Popeye the Sailor got his strength from eating spinach. He also helped raise spinach sales in the US by 33% in the 1930s. And it all seemed to be because of the huge amount of iron in spinach. However, it turns out that spinach may not be a really good source of iron after all, because our bodies cannot absorb it well. Now, just because we can’t enjoy the iron in spinach, doesn’t mean we can’t appreciate the irony. Let’s take a look at some actual facts about iron.

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Best known for: Keeping your blood and immune system healthy.

Good sources: Seafood, lean meat, nuts, beans and vegetables.

Recommended dietary allowance (RDA): 11 mg/day for men and postmenopausal women; 16 mg/day for premenopausal women. No tolerable upper intake level (UL) has been established.

Good to know: After all, spinach is not the super source of iron it’s known as. Although it’s rich in iron, it also contains phytate and oxalate, substances that inhibit iron absorption and can accelerate its removal from the body.

Iron in Jake:
Jake Light and Original: 50%-64% of RDA
Jake Sports: 38%-61% of RDA
Vitaminbars: 40% of RDA

What is iron?

Iron is an essential mineral that naturally appears in food. It exists in two dietary forms – as haem iron in animal foods and as non-haem iron in plants. The practical difference for us is that haem iron is more bioavailableBioavailability is the proportion of a substance which is absorbed in the body. than non-haem iron.

An average adult has between 3g-4g of iron in their body, most of which is in haemoglobinHaemoglobin is a protein in red blood cells, which transports oxygen to tissues in the body.. The rest is stored in the liver, spleen, bone marrow and muscle tissue.

Iron concentration levels in the body are tightly controlled, which helps avoid sharp fluctuations related to short-term changes in consumption.

Health benefits of iron

Iron is a key component of haemoglobin, as well as a building block of proteins responsible for energy metabolism and immune response.

The key functions of iron in the body are:

  • Oxygen transfer: Apart from being essential for haemoglobin production, iron is also a component of myoglobin, a protein that provides oxygen to muscles.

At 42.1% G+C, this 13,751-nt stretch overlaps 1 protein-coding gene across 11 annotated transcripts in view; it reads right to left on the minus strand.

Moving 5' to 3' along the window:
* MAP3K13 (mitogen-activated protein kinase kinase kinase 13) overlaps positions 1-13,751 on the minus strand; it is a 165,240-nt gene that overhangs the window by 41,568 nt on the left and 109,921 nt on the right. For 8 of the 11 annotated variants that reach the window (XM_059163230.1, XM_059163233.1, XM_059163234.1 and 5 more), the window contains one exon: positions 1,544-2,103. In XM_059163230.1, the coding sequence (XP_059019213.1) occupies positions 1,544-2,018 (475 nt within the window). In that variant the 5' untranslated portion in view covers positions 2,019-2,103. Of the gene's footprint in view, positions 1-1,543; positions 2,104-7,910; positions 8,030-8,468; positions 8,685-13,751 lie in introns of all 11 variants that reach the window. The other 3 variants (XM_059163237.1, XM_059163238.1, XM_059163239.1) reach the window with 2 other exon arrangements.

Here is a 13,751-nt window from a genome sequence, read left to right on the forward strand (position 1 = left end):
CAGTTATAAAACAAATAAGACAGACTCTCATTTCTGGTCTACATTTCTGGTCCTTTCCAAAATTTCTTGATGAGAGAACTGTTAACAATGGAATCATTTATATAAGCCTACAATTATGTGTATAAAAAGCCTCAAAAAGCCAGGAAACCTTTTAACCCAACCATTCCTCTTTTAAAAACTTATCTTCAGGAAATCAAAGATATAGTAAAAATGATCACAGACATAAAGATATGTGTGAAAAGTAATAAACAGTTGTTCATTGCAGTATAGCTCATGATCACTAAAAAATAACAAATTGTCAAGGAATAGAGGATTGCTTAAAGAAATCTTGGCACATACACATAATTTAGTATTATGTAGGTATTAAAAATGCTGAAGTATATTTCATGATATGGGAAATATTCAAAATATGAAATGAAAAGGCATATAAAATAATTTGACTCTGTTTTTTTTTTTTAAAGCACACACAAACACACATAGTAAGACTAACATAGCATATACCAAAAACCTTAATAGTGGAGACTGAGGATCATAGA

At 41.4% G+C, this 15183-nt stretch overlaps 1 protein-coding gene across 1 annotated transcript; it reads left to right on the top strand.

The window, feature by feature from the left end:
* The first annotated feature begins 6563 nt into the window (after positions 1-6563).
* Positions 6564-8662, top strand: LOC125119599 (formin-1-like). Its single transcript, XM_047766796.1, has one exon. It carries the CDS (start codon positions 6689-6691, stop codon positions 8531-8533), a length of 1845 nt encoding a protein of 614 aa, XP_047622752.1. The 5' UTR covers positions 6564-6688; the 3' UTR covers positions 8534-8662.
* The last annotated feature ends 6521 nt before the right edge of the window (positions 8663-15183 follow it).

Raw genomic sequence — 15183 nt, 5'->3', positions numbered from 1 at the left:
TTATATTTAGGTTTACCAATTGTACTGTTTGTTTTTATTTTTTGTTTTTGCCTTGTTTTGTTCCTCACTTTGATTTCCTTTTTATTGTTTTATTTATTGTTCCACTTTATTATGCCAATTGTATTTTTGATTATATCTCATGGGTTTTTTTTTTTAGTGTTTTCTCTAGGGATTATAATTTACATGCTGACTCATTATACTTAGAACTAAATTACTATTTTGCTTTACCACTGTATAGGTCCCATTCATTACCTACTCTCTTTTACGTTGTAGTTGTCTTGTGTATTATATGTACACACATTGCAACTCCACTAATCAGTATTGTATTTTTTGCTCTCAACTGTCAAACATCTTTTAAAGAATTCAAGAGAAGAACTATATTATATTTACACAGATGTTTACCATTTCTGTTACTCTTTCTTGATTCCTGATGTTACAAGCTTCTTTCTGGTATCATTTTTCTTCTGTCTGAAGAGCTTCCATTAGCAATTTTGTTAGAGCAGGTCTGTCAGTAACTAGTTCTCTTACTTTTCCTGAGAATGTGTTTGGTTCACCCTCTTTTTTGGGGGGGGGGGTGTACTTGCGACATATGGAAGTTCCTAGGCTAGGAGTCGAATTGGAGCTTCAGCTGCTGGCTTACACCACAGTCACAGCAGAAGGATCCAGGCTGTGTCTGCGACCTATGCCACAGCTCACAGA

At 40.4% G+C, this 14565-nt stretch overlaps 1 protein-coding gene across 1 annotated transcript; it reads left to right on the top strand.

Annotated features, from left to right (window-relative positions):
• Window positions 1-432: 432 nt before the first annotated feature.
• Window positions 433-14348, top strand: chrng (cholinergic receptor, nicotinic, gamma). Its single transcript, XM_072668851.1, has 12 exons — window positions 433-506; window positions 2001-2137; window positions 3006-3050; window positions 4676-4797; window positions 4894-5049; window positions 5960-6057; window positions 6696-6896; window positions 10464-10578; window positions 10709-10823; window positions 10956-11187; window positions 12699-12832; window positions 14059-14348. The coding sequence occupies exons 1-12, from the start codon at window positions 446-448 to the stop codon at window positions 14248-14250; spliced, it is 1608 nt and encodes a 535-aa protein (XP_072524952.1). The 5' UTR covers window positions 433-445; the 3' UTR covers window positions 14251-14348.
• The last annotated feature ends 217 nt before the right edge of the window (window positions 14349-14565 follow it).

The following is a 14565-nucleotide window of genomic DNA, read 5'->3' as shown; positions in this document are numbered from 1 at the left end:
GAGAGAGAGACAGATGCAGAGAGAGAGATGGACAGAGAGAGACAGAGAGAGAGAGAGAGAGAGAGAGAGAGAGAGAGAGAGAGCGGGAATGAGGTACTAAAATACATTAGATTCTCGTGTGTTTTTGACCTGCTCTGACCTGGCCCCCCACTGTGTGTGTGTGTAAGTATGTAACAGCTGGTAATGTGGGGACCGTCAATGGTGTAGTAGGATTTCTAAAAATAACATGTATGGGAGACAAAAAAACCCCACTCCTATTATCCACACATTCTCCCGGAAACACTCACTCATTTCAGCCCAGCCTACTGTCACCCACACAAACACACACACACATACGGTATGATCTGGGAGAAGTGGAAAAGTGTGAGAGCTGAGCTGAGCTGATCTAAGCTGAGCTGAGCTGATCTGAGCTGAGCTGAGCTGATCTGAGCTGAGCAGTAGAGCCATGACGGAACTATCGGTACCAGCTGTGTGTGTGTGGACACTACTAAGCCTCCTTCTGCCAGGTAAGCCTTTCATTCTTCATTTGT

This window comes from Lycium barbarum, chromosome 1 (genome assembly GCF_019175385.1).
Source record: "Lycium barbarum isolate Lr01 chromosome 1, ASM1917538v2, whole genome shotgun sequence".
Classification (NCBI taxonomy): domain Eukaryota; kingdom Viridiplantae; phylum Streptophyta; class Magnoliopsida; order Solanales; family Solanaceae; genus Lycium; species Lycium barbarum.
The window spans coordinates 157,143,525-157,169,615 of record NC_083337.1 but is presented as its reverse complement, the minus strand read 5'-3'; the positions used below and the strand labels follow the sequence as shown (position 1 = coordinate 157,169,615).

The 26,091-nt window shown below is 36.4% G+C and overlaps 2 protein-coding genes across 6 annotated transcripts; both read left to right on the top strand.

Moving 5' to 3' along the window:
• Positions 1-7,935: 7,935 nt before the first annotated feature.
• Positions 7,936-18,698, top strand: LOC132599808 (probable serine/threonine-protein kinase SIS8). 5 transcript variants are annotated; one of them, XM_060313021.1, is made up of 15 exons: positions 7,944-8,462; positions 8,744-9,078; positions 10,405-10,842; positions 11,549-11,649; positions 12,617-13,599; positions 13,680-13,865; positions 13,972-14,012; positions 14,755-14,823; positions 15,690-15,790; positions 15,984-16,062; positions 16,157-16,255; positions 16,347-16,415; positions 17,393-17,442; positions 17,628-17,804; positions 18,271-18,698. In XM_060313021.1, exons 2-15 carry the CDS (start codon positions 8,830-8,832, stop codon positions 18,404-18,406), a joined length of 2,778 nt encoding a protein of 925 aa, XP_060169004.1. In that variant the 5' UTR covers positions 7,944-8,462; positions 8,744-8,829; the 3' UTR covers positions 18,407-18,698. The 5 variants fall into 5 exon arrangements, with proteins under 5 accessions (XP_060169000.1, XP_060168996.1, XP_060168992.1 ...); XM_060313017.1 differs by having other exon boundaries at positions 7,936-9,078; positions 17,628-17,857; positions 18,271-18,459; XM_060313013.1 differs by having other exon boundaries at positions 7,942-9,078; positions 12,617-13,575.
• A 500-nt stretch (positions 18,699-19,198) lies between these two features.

• Immune function: Iron is required for the growth and maturation of immune cells, which fight off infections.
  • Hormone production: Your thyroidThe thyroid is a gland in your neck that produces hormones responsible for growth and development. needs iron for the production and activation of hormones.

Some studies show an association between higher iron and zinc intakes and a lower risk of depression.Source: Psychiatry Research However, the role of iron alone in this process isn’t clear and there’s insufficient evidence to claim any causal relationship between iron and depression at this point.

How much iron do you need?

Healthy adult men, as well as women after menopause, need 11 milligrams of iron per day. Prior to menopause, women need 16 milligrams per day.These amounts reflect the recommended dietary allowance (RDA) set by the European Food Safety Authority (EFSA). That would be around 100 grams of oysters.

Iron in foods

Animal foods such as seafood and lean meat are the best sources of haem iron. Non-haem iron is present in nuts, beans and vegetables.

The best sources of iron are:

Food RDA (%)* Iron (mg)
Oysters, eastern, cooked with moist heat (85 g) 73% 8
White beans, canned (200 g) 73% 8
Beef liver, fried (85 g) 45% 5
Spinach, boiled (112 g) 27% 3
Sardines, canned in oil, with bones (85 g) 18% 2

* Based on the recommended dietary allowance (RDA) established by EFSA for healthy adult men (11 mg iron/day)